Emma Ruth Rundle‘s last album, Marked for Death, was a sonic and emotional catharsis that continues to tremble walls and souls. It is Rundle’s masterpiece and one of the great records of not just 2016 but this decade. Trying to follow up a generational LP is a challenging endeavor that many before have fallen short, but Rundle, with the assistance of producer Kevin Ratterman, matches MfD‘s fervor and intensity on the equally foreboding yet devastatingly beautiful On Dark Horses.

Whereas most artists treat albums as separate entities, On Dark Horses continues where Marked for Death left off. The latter concluded with the emotionally searing “Real Big Sky”, on which Rundle comments about the hopelessness of mortality. These feelings of despair and lost are transformed into a sense of perpetual confusion, as revealed on the piercing “Fever Dreams”. The atmosphere is stark yet gripping, and through the plodding rhythms and the scorching guitars Rundle somberly cries out:

“Fear, a friend, without context it’s reeling
You’re never going to pay enough to do right.
The veil is a thread and now it’s raising
Like the tension of a string that just plays the note high.
And if I ever really make it out,
It’s all this waking world that drags me down.”

Unlike Marked for Death, however, Rundle does not stay stationary. Instead, most of album recounts different characters’ restlessness and constant pursuit to find an escape or, as told on “Control”, take ownership of what they can. A desert mysticism envelops the track, as heavy rhythms and reverb-drenched guitars fill the air. Rundle, meanwhile, slowly reveals the battle raging inside her, but she’s determined to prove that there is “a silver line, nobody born bad, no twin of mine left standing”.

Rundle then casts listeners into the far reaches of the Mojave Desert on the grueling yet breathtaking “Darkhorse”. Instead of a lone wanderer, Rundles introduces two weary travelers. They are sisters, who are seeking to find their legs again and get over the “darkwater horizon”. Who are seeking a way out from their shared traumatic past. Rundle’s songwriting – and the imagery it creates – is magnificent, as she mixes poetry with cinema. The chorus, in particular, is distressing yet triumphant:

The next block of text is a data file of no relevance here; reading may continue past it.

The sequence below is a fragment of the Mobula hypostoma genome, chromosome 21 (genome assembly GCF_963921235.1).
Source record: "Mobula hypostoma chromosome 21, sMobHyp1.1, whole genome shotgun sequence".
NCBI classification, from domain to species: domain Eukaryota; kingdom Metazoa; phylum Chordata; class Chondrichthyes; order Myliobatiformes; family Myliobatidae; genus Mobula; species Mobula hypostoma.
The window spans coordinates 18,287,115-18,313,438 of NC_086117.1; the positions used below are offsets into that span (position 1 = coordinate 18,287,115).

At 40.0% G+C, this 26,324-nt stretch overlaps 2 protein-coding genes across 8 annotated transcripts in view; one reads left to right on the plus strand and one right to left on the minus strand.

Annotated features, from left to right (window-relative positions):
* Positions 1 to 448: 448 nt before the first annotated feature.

“It’s the darkhorse you give legs to, no one else can ride.
In the wake of strange beginnings, we can still stand high.”

The more solemn “Races” offers a slight reprieve from the bone-jarring, Gothic rockers. A haunting tone, however, still lingers with the dissonant, crystalline guitar humming in the background and Rundle’s voice delivered in a methodical and introspective fashion. Her tale is that of a man who is “still the king of my crown” yet drowns himself in a past love and imprisons himself within the night. He’s a gunslinger whose fired his last bullets. A gambler without coin. On the flip side is the woman he left behind, and her story is told on the slow-building epic, “Dead Set Eyes”. The multiple guitar blasts are seismic, providing the perfect canvas for Rundle’s aching story of a woman who now feels like “just a slave to a taker, to a man, to a need”.

Even when Rundle tackles a common theme, she turns it on its head, which she does on “Light Song”. A love ballad like no other, Rundle unleashes a gritty, cinematic, and mythical escapade. With Jaye Jayle frontman Evan Patterson joining her, Rundle beckons for her lover to “wade out in the water”. She yearns to be reunited with the one she has long loved, but Patterson’s smokey, deadpan baritone is shrouded in uncertainty. Will this union of light and dark, of the sun and the moon transpire?

Rundle goes political on the stunning “Apathy on the Indiana Border”. Commencing with a gorgeous but brooding soundscape, Rundle’s voice and lyrics are filled with desperation, anger, and memory. Her tale recalls the families that were ripped apart recently as ICE agents implemented a no-questions policy of arresting illegal immigrants.

“Once was a wild, once was a smile barking at the moon.
All across the body the lines of both expressions are stationed now for real.
The glaze of tried companions have built upon the senses so dense it cannot feel.”

The album comes to a close with the tranquil and emotional “You Don’t Have to Cry”. The instrumentation is light and delicate with the exception of the occasional glimmer of the chiming guitar. Remorse and reflection fill Rundle’s voice, as she memorializes all the young people whose lives were taken too soon because they were different.

“Wish they wouldn’t come back for my boy
Dressed as a girl dressed all in colors,

And how you will sing to them and how your verses fall.
And how there’s a Roman candle
Burning just for you.”

Rundle, too, is different. She is crafting bold art that is bleak and brooding, yet devastatingly beautiful. More importantly, she is telling stories that must be told and heard. Even in the most terrible moments and in the darkest of times, she finds something from which strength can be obtained and lessons can be learned. She finds the pain that inflicts us all, yet she encourages us to not simply run away but to be the remedy to the infliction. To realize that we are not just riding On Dark Horses, but we are the dark horses.

On Dark Horses is out now via Sargent House. This remarkable record is available on Bandcamp.

Rundle is currently on tour. She is in the US until September 28th and then she will embark on a 6-week tour across Europe, beginning October 6th. She returns stateside on November 30th for 13 concerts. Tour dates and information are here.

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